KYIV, Ukraine — On the streets of Kyiv, Fyodor Dostoevsky is on the way out. Andy Warhol is just a few steps away.
Ukraine is intensifying efforts to eradicate the remnants of Soviet and Russian Influence from It public spaces by pulling down monuments and renaming hundreds of streets to honor its own artists, poets, soldiers, independence leaders and others — including heroes of this year’s war.
Following Moscow’s invasion on Feb. 24 that has killed or injured untold numbers of civilians and soldiers and pummeled buildings and infrastructure, Ukraine’s leaders have shifted a campaign that once focused on dismantling its Communist past In one “de-Russification.”
Many streets which honored Vladimir Lenin and the Bolshevik Revolution had been destroyed; Russia now is the enemy.
It’s part punishment for crimes meted out by Russia, and part affirmation of a national identity by honoring Ukrainian notables who have been mostly overlooked.
Russia is often seen through the Soviet Union. Ukraine As if it had imposed its dominance on its small southwestern neighbour for many generations, its poets, artists and military heroes were left in relative anonymity, as compared to the more well-known Russians.
If victors write history, as some say, Ukrainians are doing some rewriting of their own — even as their fate hangs in the balance. The Ukrainian national identity may experience an unimaginable surge of popularity, large and small.
Volodymyr Zelenskyy, President of Russia, has adopted a T-shirt in black that reads: “I’m Ukrainian.”
He’s one of the many Ukrainians born to speak Ukrainian Russian As a second language. Now, they shun it — or at least limit their use of it. Ukrainian has traditionally been spoken more in the western part of the country — a region that early on shunned Russian Soviet imagery.
Large areas of central, northern and eastern parts Ukraine They are making this linguistic transition. The eastern city of Dnipro on Friday pulled down a bust of Alexander Pushkin — like Dostoevsky, a giant of 19th century Russian literature. The strap from a crane was unceremoniously looped under the statue’s chin.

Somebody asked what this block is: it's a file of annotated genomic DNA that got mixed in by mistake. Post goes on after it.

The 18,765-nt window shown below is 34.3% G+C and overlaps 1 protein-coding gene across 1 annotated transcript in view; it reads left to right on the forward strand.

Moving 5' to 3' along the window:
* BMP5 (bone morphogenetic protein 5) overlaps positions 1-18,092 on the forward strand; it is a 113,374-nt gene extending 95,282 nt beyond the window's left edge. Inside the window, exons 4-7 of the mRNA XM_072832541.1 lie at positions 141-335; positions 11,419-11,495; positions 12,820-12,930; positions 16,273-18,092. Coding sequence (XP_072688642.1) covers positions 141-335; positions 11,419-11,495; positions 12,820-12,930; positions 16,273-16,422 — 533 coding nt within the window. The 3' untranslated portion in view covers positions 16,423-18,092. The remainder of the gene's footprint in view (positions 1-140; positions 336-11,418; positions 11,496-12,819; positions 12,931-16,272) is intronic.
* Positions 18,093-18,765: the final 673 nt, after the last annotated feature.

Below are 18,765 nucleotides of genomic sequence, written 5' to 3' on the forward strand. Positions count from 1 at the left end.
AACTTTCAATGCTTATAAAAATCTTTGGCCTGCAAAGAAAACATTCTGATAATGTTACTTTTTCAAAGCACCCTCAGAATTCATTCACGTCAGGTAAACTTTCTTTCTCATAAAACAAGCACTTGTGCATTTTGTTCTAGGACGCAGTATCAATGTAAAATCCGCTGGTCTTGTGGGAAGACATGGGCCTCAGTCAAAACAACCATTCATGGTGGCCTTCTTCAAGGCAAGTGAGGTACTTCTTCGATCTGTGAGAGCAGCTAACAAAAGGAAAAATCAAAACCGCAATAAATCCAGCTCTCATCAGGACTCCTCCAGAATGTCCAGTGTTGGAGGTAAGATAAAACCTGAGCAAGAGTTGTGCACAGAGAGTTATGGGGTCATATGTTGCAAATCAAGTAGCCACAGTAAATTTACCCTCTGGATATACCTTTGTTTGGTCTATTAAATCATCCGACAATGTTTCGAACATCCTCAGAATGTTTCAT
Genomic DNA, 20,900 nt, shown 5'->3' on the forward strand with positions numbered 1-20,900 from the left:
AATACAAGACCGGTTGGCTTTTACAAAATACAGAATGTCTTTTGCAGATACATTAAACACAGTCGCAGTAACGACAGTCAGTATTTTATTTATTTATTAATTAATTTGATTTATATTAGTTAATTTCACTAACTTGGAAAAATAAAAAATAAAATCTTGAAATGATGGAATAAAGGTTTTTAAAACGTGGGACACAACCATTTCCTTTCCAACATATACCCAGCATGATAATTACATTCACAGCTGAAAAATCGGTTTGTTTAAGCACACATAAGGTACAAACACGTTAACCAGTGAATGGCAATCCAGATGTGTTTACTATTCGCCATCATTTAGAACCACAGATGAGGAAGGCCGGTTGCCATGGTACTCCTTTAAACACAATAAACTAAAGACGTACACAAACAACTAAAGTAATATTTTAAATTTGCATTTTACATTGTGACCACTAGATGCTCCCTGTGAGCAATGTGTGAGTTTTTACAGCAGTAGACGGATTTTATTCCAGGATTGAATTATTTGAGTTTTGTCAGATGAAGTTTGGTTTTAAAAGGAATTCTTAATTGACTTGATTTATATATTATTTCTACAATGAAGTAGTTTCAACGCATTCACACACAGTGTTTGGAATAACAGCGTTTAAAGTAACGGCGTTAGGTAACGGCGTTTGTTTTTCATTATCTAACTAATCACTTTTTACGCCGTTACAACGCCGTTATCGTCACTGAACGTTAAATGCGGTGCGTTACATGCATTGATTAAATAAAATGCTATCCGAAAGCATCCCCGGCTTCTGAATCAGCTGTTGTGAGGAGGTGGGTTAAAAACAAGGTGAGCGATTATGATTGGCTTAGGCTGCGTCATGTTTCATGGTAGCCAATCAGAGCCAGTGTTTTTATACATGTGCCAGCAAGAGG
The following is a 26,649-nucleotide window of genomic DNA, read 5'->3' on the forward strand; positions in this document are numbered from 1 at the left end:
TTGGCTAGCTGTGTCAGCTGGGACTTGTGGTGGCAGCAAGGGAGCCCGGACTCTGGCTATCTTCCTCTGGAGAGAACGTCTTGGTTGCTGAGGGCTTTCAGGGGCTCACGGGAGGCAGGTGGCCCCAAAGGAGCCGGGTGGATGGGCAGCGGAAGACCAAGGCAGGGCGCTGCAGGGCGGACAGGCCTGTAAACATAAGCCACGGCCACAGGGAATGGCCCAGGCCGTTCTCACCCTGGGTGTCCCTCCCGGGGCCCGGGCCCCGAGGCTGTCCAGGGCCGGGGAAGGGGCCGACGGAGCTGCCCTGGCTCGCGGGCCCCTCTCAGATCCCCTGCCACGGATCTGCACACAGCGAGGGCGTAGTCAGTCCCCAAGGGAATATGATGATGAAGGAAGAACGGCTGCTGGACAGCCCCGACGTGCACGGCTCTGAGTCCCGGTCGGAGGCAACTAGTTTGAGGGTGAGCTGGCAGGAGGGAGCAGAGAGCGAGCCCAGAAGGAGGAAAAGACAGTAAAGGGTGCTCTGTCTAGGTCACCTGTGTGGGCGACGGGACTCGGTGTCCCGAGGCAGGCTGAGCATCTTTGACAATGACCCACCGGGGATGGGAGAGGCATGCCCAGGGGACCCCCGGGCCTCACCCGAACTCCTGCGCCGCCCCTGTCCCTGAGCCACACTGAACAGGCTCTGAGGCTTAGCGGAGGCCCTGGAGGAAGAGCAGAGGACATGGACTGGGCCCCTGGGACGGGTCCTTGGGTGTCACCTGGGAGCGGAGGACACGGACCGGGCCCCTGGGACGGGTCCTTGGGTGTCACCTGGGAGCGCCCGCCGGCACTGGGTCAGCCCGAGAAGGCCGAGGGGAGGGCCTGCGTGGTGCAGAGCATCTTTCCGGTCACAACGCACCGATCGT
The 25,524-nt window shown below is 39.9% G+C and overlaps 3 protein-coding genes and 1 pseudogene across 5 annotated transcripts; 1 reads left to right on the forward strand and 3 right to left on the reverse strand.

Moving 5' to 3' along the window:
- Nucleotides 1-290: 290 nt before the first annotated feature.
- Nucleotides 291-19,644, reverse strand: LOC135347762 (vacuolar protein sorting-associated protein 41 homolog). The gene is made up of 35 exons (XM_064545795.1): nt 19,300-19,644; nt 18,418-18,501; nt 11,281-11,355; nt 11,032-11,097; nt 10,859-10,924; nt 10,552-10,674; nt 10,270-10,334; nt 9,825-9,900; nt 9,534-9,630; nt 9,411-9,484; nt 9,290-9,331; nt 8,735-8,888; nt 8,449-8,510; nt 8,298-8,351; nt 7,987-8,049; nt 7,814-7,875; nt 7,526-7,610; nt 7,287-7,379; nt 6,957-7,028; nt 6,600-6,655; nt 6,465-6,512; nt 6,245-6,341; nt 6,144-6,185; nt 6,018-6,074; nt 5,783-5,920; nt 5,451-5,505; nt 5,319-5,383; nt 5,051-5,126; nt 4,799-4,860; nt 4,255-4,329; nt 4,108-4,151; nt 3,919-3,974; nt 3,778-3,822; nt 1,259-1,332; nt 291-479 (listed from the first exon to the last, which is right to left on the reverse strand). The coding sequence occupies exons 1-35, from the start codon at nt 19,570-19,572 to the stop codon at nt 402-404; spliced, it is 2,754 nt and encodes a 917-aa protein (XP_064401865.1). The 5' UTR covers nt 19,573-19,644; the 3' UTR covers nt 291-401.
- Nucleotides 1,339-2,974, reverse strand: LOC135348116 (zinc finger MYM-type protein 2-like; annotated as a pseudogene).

Vitali Klitschko (Kyiv Mayor) announced this month that about 30 streets more in the capital would be rechristened.
Volodymyr PROCOPIV, the vice-head of Kyiv’s City Council said Ukraine’s “de-Communization” Since 2015, policy has been in force. “soft” way so as not to offend sensitivities among the country’s RussianMany people are pro-Moscow, even those who speak English.
“With the war, everything changed. Now the Russian lobby is now powerless – in fact, it doesn’t exist,” Prokopiv said in an interview with The Associated Press in his office overlooking Khreschatik Street, the capital’s main thoroughfare. “Renaming these streets is like erasing the propaganda that the Soviet Union imposed on Ukraine.”
Russians sought also to establish their culture and dominance in the areas that they occupied during World War II.
Andrew Wilson from University College London cautioned against “the dangers in rewriting the periods in history where Ukrainians and Russians did cooperate and build things together: I think the whole point about de-imperializing Russian culture should be to specify where we have previously been blind — often in the West.”
Wilson observed that Ukrainians are a very different people to Americans. “are taking a pretty broad-brush approach.”
Pushkin from the 19th Century was cited by he. Russian Ukrainians might find it irritating to read the words of a writer.
To them, for example, the Cossacks — a Slavic people in eastern Europe — “mean freedom, whereas Pushkin depicts them as cruel, barbarous, antiquated. And in need of Russian civilization,” Wilson’s book, “The Book of Wilson”, is Wilson’s reply. “The Ukrainians” The fifth edition was just published.
Prokopiv stated that Kyiv completed an online survey and got 280,000 responses in one day. After that, an expert team sorted through all the answers and gave their final approval.
The following are the guidelines “de-Communization” About 200 streets in Kyiv were renamed before the year ended. Prokopiv indicated that this same number has already been renamed, and more than 100 will soon be, in 2022.
Bohdan Ihor Antonych will have a street named after Friedrich Engels. Boulevard named after Friedrich Engels. “Friendship of Peoples” — an allusion to the diverse ethnicities under the USSR – will honor Mykola Mikhnovsky, an early proponent of Ukrainian independence.
The street also recognizes it “Heroes of Mariupol” — fighters who held out for months against a devastating Russian Campaign in the Sea of Azov port town that fell. Street named after the Russian city of Volgograd is now called Roman Ratushnyi Street in honor of a 24-year-old civic and environmental activist who was killed in the war.
A small street in northern Kyiv still bears Dostoevsky’s name but soon will be named for Warhol, the late Pop Art visionary from Americans whose family roots are in Slovakia were ancestors to the United States. Ukraine’s western border.
Valeriy Sholomitsky has been living on Dostoevsky Street almost 40 years and said that he would consider moving either direction.
“We have under 20 houses here. That’s very few,” Sholomitsky said this as he shoveled snow onto the streets in front of an aging address sign that bore the name the Russian writer. Warhol, he said, was “our artist” — with heritage in eastern Europe:
Now, “it will be even better,” He stated.
“Maybe it is right that we are changing many streets now, because we used to name them incorrectly,” He concluded.